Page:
Helsinki (01.03.2013 - Heikki Jokinen) The Finnish Electrical Workers´ Union recently disclosed how Estonian electrical workers were underpaid on a major construction site (car park P-Hämppi) in the city of Tampere. After the visit of the union representatives some of the Estonian electricians joined the union and asked for help.

"There are many new companies in this branch and it can happen that they just simply do not know the rules. In most cases everything is ok", says ombudsman Jari Ollila in Vasama, the magazine of the union.

In this case in Tampere the problems occurred with two subcontractors. One is a member of the contractors' association and the problems with this firm can be solved by negotiation. The other firm is registered in Estonia and the union has not been able to make any real contact with it. For this reason the union has declared a blockade against the company.

Another unpleasant aspect to the case is that the owner of the car park company Finnpark is the city of Tampere. The managing director of Finnpark tells the union magazine that Finnpark did check everything the law demands and even made two inspection visits to the construction site to verify the workers' documents. - Yet, the underpaid workers were there.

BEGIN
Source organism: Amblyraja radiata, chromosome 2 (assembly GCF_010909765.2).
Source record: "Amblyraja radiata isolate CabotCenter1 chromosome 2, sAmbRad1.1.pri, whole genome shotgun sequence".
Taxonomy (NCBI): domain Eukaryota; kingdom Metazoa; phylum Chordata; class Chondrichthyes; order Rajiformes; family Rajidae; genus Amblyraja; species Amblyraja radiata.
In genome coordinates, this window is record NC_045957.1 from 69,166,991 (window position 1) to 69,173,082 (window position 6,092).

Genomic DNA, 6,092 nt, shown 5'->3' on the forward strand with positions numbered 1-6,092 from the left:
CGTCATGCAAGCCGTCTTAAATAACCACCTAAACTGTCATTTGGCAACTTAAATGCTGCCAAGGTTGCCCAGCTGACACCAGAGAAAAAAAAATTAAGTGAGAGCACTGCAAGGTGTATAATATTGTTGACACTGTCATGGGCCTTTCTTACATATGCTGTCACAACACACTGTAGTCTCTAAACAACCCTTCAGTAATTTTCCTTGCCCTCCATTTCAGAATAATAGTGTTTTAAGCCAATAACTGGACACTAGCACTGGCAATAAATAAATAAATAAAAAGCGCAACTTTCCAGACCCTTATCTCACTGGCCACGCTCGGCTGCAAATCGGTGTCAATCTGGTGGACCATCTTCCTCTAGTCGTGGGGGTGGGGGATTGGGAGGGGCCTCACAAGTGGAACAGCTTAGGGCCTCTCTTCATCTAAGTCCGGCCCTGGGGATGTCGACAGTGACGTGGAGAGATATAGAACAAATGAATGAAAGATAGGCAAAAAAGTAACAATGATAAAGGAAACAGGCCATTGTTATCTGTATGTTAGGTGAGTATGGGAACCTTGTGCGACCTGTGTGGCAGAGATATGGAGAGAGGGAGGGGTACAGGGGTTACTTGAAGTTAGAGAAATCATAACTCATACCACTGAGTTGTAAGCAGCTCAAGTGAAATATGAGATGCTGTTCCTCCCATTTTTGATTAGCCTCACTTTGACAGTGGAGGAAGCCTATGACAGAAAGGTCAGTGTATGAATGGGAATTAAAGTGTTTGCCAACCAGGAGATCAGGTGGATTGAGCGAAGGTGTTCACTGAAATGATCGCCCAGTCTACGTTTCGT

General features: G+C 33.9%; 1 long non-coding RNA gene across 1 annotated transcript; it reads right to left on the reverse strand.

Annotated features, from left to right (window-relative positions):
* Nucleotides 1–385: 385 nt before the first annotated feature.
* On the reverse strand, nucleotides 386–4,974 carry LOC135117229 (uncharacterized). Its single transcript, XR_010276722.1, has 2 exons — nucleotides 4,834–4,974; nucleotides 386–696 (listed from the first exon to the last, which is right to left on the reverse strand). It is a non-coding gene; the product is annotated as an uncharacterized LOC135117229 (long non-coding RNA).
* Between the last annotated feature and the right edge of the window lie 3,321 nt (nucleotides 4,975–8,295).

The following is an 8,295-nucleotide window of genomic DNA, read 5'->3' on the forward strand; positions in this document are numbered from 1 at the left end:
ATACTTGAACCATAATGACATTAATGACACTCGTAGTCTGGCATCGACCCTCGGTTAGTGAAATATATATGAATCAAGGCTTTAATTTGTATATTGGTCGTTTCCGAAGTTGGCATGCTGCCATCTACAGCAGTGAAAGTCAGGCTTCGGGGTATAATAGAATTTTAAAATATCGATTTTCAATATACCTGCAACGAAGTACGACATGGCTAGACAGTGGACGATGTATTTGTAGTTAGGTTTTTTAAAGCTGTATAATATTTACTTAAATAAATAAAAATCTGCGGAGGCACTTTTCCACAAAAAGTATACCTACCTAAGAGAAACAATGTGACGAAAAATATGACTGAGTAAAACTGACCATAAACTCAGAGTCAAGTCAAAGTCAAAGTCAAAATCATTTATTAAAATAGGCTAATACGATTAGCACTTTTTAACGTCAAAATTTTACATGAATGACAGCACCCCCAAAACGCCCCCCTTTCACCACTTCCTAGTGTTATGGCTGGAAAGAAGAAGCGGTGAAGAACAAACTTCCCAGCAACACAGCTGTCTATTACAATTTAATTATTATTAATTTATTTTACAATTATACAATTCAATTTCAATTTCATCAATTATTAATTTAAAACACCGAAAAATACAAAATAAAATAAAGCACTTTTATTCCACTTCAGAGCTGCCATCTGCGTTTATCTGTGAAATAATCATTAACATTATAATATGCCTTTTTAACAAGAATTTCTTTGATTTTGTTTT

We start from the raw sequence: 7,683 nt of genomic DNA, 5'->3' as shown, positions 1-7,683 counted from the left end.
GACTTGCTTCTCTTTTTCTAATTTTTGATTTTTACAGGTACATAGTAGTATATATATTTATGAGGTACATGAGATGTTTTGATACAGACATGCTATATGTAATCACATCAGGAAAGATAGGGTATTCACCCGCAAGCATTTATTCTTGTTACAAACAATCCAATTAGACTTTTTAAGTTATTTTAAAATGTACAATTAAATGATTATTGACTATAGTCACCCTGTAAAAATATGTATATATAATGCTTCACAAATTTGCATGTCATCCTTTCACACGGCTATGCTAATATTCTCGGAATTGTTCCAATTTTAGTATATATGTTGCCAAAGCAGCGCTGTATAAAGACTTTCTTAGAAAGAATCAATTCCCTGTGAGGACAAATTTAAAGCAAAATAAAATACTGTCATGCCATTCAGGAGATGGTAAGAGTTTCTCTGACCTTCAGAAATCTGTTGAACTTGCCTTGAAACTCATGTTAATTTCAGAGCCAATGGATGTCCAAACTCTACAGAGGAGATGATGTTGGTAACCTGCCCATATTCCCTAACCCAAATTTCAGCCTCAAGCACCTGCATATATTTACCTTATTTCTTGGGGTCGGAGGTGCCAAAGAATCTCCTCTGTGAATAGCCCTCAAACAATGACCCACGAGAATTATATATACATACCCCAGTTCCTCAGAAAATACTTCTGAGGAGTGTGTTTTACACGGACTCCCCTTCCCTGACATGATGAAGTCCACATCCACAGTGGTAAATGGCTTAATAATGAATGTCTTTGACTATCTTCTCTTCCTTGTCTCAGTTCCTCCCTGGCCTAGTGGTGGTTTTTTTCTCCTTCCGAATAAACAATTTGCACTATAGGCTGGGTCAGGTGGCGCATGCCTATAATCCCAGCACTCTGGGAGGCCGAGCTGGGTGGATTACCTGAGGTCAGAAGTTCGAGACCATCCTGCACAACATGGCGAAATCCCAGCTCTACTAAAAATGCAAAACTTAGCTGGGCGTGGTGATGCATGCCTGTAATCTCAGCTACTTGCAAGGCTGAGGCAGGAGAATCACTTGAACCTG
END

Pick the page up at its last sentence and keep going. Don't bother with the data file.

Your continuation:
Finnpark acted immediately after they heard about the situation from the union and made it clear to the main contractor that dishonest subcontractors are not welcome.

Legislation improving

Since September 2012 all workers on the new construction sites have been obliged to carry identification documents containing their personal taxation numbers. The Act on the Contractor’s Obligations and Liability when Work is Contracted Out also stipulates that when subcontracting takes place, the onus is on the party who has delegated this work to check that all legal obligations of their counterparty are in order and that the latter pays wages and salaries in accordance with the collective agreements.

From the beginning of March 2013 the Act also applies to all older construction sites. It covers both domestic and foreign subcontractors.

The Act on Public Contracts makes it obligatory to tender all major public contracts. In this process price often has a major bearing on decisions as to who should be awarded the contract and this may benefit those contractors who do not fulfil all employer obligations.

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